Endodontics – Saving teeth with root canal therapy

August 1, 2017

If tooth decay, an infection or an injury reaches the soft inside of your tooth (the pulp), this can cause severe pain and discomfort.

Endodontic therapy, commonly known as root canal therapy, aims to save an infected tooth and restore their strength, without the need for extractions.

 

What is endodontics?

The term ‘endodontics’ comes from the Greek ‘endo’ (inside) and ‘odont’ (tooth). Endodontists specialise in treating infections of the root canal – the hollow spaces inside the roots of teeth that contain soft tissues, nerves and blood vessels. Many general dentists are also trained and experienced in the practice of endodontics and can perform root canal therapy competently.

Your dentist will usually recommend endodontic therapy if the pulp tissue in your tooth has been irreversibly damaged by disease or trauma and needs to be removed. Root canal therapy involves the roots being disinfected, filled with a synthetic material and sealed. A crown will usually be placed over the tooth to restore its normal function and appearance.

Why save a tooth instead of replace it?

Before endodontic treatment, infected teeth were usually removed to prevent the infection from spreading. Today, extractions are only necessary in more severe cases when a tooth is beyond repair.

In the first instance, your dentist will always try to save your natural tooth whenever possible. As well as helping to maintain your oral health, root canal therapy is generally more affordable and less intrusive than having a tooth replaced by an implant or dental bridge.

 

Does a root canal hurt?

Hearing the words “root canal” causes many people to flinch, even though this treatment actually helps to relieve pain and discomfort. Pain is associated with the infected tooth pulp, so removing the infection removes the cause of the pain.

Like many dental procedures, endodontic therapy is carried out using local anaesthetic, which numbs pain during the treatment. The treated area can sometimes feel sore or sensitive for up to a few days after the treatment, which may be relieved using prescription or over-the-counter pain medication.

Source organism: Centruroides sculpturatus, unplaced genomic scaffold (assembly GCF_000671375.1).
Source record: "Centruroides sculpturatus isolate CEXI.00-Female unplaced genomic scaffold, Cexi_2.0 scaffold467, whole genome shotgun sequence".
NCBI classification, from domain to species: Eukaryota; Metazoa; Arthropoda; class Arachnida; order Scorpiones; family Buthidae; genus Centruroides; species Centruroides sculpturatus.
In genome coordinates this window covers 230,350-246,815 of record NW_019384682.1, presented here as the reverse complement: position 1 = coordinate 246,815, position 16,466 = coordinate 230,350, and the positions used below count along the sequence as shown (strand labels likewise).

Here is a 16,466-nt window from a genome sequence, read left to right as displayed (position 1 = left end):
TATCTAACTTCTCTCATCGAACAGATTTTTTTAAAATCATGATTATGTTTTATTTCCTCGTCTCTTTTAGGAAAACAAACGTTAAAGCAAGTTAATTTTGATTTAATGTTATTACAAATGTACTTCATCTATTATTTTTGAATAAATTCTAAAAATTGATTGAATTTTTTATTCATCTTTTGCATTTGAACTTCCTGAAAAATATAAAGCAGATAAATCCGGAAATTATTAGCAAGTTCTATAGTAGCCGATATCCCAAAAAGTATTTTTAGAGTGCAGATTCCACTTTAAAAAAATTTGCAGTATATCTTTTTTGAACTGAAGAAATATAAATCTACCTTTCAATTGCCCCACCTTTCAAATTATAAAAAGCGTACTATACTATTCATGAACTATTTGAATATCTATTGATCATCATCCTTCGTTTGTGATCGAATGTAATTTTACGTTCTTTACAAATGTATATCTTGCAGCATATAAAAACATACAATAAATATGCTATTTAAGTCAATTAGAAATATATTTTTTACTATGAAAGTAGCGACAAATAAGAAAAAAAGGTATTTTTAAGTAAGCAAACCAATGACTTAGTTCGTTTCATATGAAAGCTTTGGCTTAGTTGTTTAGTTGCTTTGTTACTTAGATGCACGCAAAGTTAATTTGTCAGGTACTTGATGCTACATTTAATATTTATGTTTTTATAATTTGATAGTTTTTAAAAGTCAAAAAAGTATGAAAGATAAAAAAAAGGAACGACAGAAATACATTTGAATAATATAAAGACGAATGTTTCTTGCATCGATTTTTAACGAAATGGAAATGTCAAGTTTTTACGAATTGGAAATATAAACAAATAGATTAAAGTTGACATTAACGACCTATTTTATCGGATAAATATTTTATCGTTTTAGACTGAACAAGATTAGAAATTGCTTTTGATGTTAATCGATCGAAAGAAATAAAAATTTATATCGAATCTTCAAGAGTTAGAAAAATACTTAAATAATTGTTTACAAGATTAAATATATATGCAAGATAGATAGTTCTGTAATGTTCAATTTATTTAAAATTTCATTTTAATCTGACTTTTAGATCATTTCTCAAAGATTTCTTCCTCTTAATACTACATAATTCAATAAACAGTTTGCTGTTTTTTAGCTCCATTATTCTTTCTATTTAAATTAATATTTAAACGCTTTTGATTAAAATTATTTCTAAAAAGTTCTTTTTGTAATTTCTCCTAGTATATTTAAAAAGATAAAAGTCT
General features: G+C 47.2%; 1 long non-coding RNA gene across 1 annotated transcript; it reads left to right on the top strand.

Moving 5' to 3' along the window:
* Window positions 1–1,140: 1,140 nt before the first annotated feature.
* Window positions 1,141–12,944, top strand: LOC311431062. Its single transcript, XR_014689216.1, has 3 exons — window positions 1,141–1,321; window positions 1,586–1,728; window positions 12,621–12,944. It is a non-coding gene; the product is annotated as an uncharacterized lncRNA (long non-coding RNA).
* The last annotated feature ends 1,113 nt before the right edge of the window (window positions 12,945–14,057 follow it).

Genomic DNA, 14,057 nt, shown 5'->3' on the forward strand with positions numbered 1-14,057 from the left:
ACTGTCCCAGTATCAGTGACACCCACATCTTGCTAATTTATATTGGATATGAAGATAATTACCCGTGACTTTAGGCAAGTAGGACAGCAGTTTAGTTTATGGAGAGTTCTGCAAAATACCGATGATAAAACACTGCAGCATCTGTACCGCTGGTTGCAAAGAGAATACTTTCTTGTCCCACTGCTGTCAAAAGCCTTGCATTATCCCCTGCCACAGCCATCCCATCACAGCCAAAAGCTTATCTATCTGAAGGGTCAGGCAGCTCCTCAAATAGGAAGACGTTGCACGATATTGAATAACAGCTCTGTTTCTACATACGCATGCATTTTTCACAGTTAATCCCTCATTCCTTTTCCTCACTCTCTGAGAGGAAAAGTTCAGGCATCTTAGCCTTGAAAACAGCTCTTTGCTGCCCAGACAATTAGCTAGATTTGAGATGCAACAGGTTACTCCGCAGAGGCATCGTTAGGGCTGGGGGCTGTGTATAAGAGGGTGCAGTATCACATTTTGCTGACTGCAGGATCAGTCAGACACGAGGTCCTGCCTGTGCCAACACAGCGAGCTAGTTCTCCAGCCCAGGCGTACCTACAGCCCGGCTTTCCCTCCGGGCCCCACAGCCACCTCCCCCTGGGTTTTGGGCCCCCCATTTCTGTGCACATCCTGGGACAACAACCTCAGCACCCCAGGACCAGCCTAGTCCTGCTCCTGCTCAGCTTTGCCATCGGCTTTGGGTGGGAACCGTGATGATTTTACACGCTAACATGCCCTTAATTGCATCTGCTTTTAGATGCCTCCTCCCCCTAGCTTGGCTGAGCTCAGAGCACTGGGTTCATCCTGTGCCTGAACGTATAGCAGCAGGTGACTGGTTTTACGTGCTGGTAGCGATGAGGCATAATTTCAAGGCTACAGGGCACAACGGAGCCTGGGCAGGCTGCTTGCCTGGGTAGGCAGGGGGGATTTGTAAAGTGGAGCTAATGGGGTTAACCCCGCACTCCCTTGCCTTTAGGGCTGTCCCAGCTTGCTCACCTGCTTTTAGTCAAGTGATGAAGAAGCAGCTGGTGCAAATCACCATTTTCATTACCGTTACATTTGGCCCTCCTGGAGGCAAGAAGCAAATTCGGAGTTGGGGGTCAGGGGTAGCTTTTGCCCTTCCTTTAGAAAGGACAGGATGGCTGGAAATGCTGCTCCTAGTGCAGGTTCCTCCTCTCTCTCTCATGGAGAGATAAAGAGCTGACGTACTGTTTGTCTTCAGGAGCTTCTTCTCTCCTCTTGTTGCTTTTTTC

The misguided assumption of pain can be a problem if it causes people to delay or avoid seeking a necessary treatment. The earlier your dentist can diagnose a problem, the easier it usually is to treat.

 

What is the root canal therapy process?

When you visit your dentist for your check-up or because you feel tooth pain, they will examine your mouth and use dental x-rays to see the roots below the gums. If they decide that a root canal is needed, they’ll explain exactly what the procedure involves so you know what to expect.

After administering local anaesthesia to numb the pain, your dentist will open up the tooth to get to the infected area. They will then remove the infected tissue and rinse and disinfect the area before filling it with a rubber-like material. The tooth will then be sealed with a temporary filling while you wait for a custom crown to be prepared and fitted at a follow-up appointment.

 

Can I prevent the need for a root canal?

As with all dental treatments, prevention is better than cure. You can reduce your risk of oral infections and needing endodontic treatment by following good oral hygiene every day, choosing teeth-friendly food and drinks and visiting your dentist every six months for your routine check-up.

Make an appointment at our Melbourne dental clinics in Brunswick and Kew by calling us on (03) 9853 1811 or contacting us online.

 

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